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Places of worship (3)



Monastery of Toplou

Tel: +30 28430 61226, Fax: +30 28430 61085

  It is a historical monastery of the 15th century, which collapsed in the earthquake of 1612 and was rebuilt with the financial aid of the Venetians. During the Ottoman conquest of Crete, the monastery was destroyed and devastated by the Turks. In 1704 the monastery was declared stauropegion. During the Ottoman occupation there was a school in the monastery, while, after 1870, it was founded there a school of mutual teaching.
  The Monastery is enclosed by a fortress. The main complex of 800 m2 has three floors, which are divided into cells, guest - houses, kitchens, the abbot's residense and warehouses. The katholicon is a two-aisled church; the northern aisle is dedicated to the Virgin, and the southern posterior aisle, to St John the Theologian. The monastery' s characteristic bell tower bears relief crowns and crosses with inscriptions and the date 1558.
  The 13th Ephorate of Byzantine Antiquities carried out works of consolidation and restoration. In the Monastery, there is also an interesting Museum.

Moni Toplou

  The monastery of Toplou is 16km east of Sitia, on the main road, and is located on a small plain 160 metres above sea level. Toplou Monastery, or Akrotiriani Monastery, is an important fortress monastery situated in the eastern part of Crete. Although it is not known when the monastery started, there are various documents and seals that point to its existence before the fifteenth century.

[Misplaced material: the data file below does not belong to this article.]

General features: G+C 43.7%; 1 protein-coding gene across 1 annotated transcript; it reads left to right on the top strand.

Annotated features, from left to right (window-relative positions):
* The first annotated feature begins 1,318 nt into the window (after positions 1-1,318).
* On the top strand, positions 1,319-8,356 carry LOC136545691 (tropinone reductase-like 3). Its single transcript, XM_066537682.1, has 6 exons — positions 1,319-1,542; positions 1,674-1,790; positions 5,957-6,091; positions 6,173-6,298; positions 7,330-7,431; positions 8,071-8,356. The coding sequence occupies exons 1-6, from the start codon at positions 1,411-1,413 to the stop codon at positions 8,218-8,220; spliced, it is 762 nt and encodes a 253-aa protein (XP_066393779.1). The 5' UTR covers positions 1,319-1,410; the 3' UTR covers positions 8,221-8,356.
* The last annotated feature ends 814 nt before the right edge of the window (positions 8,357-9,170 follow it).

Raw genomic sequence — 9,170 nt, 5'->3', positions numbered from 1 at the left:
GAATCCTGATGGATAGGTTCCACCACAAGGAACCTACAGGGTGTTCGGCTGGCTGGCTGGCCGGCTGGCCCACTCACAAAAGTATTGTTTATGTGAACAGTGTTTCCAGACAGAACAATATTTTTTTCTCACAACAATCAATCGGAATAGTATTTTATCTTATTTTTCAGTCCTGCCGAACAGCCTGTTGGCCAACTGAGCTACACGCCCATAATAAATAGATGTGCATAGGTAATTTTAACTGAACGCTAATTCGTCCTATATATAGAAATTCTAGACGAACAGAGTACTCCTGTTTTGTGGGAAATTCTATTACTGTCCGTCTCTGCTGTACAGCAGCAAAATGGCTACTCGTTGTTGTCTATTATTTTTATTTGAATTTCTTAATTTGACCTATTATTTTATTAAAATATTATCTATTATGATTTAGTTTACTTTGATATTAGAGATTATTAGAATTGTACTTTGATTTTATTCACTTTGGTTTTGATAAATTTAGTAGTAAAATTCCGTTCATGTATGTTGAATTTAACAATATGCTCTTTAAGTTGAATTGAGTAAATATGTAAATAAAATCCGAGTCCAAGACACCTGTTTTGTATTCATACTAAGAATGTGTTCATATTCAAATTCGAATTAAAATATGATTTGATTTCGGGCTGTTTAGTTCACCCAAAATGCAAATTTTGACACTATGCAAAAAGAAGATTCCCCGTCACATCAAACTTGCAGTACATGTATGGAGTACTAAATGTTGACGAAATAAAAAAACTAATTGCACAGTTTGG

Throughout its long history, Toplou has withstood many attacks and occupations by invading forces. This is partly due to its strategic position. Solidly-built walls enclosed the monastery. Entry to the interior is through a massive, heavy door on the western wall. High above the door is the "murderer's hole". The monks or those who had found refuge inside poured boiling oil or water onto the heads of the attackers. There was also a cannon to protect the monastery, hence the name Toplou, Turkish for "with a cannon".
The monastery was a centre for revolutionary meetings and provided shelter for freedom fighters during the Greek revolution of 1821. As a reprisal, the Turks hung fourteen monks from the main gate.
During World War II, the monastery was again a place of resistance, this time against the German forces. The abbot, Gennadios Syllingakis, assisted in the installation of a wireless transmitter and from here messages were sent to Allied headquarters in the Middle East. An English officer hid in the monastery and operated the wireless. When the Germans learned of the activity here, they arrested the abbot and several monks and later executed them all.
In addition to its noteworthy history, Toplou is famous today for its icon by Ioannis Kornaros known as "Great Art Thou, O Lord". This depicts sixty-one scenes from the Orthodox liturgy and dates from 1770. Many other very interesting Byzantine icons are displayed in the monastery museum.
There is also an important inscription on the left wall of the entrance to the church which is part of the Arbitration of Magnesia (132 B.C.) referring to an alliance between Itanos and Ierapytna (see Itanos). The slab was brought from Itanos for a tomb stone to be used later as an altar in the small church of Timios Stavros across the road from the monastery. The Englishman R. Pashley suggested its present position while travelling in Crete in 1834, having recognised its importance.
The main monastery church is a double-aisled basilica, consecrated to the Nativity of Our Lady and Agios Ioannis Theologos (celebrating 8 and 26 September respectively). The church also contains some fourteenth century frescoes on the north wall and a rare antique carved altar screen.

This text is cited Mar 2003 from the Crete TOURnet URL below, which contains images.

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